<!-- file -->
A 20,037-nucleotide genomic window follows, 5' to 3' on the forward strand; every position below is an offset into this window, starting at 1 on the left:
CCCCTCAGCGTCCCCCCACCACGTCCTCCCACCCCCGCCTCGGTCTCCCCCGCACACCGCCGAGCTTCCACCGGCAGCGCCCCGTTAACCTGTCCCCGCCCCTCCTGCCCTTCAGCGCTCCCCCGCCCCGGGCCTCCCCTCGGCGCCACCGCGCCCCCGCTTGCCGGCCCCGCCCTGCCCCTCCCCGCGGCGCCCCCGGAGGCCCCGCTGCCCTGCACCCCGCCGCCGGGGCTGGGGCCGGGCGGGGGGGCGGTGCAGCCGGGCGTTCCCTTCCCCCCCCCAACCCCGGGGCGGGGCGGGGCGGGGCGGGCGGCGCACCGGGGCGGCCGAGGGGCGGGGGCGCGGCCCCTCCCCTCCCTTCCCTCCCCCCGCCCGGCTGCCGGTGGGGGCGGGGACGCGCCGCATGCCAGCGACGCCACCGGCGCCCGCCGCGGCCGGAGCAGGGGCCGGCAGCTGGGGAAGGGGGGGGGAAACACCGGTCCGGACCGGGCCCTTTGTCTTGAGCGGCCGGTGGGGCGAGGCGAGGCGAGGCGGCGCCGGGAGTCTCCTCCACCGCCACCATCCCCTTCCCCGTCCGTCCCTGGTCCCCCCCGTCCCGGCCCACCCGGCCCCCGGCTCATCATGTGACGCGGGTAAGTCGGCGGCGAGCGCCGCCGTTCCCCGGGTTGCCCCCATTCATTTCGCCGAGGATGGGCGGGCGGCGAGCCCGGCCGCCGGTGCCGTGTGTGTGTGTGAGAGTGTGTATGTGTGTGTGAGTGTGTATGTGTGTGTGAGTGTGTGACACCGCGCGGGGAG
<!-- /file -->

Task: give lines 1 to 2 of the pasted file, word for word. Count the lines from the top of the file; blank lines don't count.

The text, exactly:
A 20,037-nucleotide genomic window follows, 5' to 3' on the forward strand; every position below is an offset into this window, starting at 1 on the left:
CCCCTCAGCGTCCCCCCACCACGTCCTCCCACCCCCGCCTCGGTCTCCCCCGCACACCGCCGAGCTTCCACCGGCAGCGCCCCGTTAACCTGTCCCCGCCCCTCCTGCCCTTCAGCGCTCCCCCGCCCCGGGCCTCCCCTCGGCGCCACCGCGCCCCCGCTTGCCGGCCCCGCCCTGCCCCTCCCCGCGGCGCCCCCGGAGGCCCCGCTGCCCTGCACCCCGCCGCCGGGGCTGGGGCCGGGCGGGGGGGCGGTGCAGCCGGGCGTTCCCTTCCCCCCCCCAACCCCGGGGCGGGGCGGGGCGGGGCGGGCGGCGCACCGGGGCGGCCGAGGGGCGGGGGCGCGGCCCCTCCCCTCCCTTCCCTCCCCCCGCCCGGCTGCCGGTGGGGGCGGGGACGCGCCGCATGCCAGCGACGCCACCGGCGCCCGCCGCGGCCGGAGCAGGGGCCGGCAGCTGGGGAAGGGGGGGGGAAACACCGGTCCGGACCGGGCCCTTTGTCTTGAGCGGCCGGTGGGGCGAGGCGAGGCGAGGCGGCGCCGGGAGTCTCCTCCACCGCCACCATCCCCTTCCCCGTCCGTCCCTGGTCCCCCCCGTCCCGGCCCACCCGGCCCCCGGCTCATCATGTGACGCGGGTAAGTCGGCGGCGAGCGCCGCCGTTCCCCGGGTTGCCCCCATTCATTTCGCCGAGGATGGGCGGGCGGCGAGCCCGGCCGCCGGTGCCGTGTGTGTGTGTGAGAGTGTGTATGTGTGTGTGAGTGTGTATGTGTGTGTGAGTGTGTGACACCGCGCGGGGAG